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Some prison inmates are receiving the COVID-19 vaccine before reaching Phase 1B raising concerns

As the state is currently in Phase 1A of the COVID-19 vaccine distribution, some inmates are receiving vaccines before the state enters Phase 1B- concerning many.

HARRISBURG, Pa. — Inmates in prisons across the commonwealth are now able to receive the COVID-19 vaccine in Phase 1B.

The Pennsylvania Department of Corrections has worked with the department of health to implement this agenda.

Although inmates will be able to get the vaccine in Phase 1B, some are already receiving them early at SCI Laurel Highlands, SCI Waymart and SCI Muncy due to being the most medically vulnerable, according to the state Department of Corrections. 

The Department of Health has also put out a statement detailing the plans for distribution for the COVID-19 vaccine for inmates and prison staff:

“Correctional facilities, whether run locally or by the state, are in Phase 1B of the Interim Vaccination Plan. The state is working on plans to ensure that vaccine is available to these congregate settings as we look toward Phase 1B. There are a few correctional facilities currently receiving vaccine to support those who are medically fragile as these locations are structured similar to a long-term care facility.”

John Eckenrode, the President of the Pennsylvania State Corrections Officers Association, has concerns with the matter as he says this is only continuing the spread of the virus.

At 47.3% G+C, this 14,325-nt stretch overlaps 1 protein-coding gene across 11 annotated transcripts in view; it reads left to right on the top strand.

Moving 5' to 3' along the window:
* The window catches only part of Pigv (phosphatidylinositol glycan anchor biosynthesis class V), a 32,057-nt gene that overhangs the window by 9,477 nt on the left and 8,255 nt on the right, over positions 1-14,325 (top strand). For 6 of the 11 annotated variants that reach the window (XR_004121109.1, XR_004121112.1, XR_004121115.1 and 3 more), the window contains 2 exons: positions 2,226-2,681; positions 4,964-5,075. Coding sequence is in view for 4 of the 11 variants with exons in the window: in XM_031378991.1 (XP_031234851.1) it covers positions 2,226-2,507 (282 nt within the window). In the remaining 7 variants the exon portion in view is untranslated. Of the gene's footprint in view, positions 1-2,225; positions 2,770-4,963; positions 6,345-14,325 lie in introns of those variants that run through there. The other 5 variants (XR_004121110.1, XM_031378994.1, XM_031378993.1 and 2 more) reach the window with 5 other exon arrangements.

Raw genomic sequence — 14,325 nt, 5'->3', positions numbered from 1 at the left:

"The staff members that are not positive that are going to work every day right now have that chance to contract the COVID-19 and then we're bringing it home to the people that we care about," said Eckenrode.

Rep. Doyle Heffley agreed with Eckenrode on questioning the importance of inmates receiving the vaccine compared to the general public.

"You know folks that are inmates in prison, they're not going to be apart of the economy, they're not going out to shop or going out to ball games."

Heffley also said he did not have a problem with inmates receiving the vaccine, but instead, officials should put priority elsewhere.

"I don't think we should be putting them ahead of someone whose 90 years old in a long-term care facility that hasn't committed a crime. There not being able to see their family because they haven't gotten the vaccine."

These concerns were also shown in our viewing area of Harrisburg as locals were a bit perplexed with the initiative. 

"Yeah, that's a little bit weird. Why would they give them to the prison population but not to the correctional officers-I don't know?" said Justin Young.

Melvin Thomas also shared the same confusion.

"Somebody's dropping the ball if the inmates can get it then the officers should get it first," said Thomas, "that's like saying we're going to give it to the rats, but we're not going to give it to the cats, it doesn't make sense."

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